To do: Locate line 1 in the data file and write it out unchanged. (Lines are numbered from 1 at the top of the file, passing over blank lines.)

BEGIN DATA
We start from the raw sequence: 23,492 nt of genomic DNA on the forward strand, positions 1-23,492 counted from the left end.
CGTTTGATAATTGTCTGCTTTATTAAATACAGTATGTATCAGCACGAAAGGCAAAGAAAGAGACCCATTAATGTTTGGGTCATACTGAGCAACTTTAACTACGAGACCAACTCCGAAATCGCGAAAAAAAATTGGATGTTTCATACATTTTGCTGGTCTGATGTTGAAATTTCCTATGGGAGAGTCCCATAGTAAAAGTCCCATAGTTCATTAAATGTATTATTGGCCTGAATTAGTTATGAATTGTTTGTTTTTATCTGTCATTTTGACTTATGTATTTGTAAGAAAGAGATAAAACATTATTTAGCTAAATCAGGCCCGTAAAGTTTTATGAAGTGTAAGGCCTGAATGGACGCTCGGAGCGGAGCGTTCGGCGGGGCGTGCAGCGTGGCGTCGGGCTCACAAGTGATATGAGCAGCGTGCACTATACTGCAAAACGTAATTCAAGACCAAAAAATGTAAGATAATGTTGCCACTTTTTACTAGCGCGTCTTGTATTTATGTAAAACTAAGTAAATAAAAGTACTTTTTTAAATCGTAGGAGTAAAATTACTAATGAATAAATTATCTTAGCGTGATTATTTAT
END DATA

We start from the raw sequence: 23,492 nt of genomic DNA on the forward strand, positions 1-23,492 counted from the left end.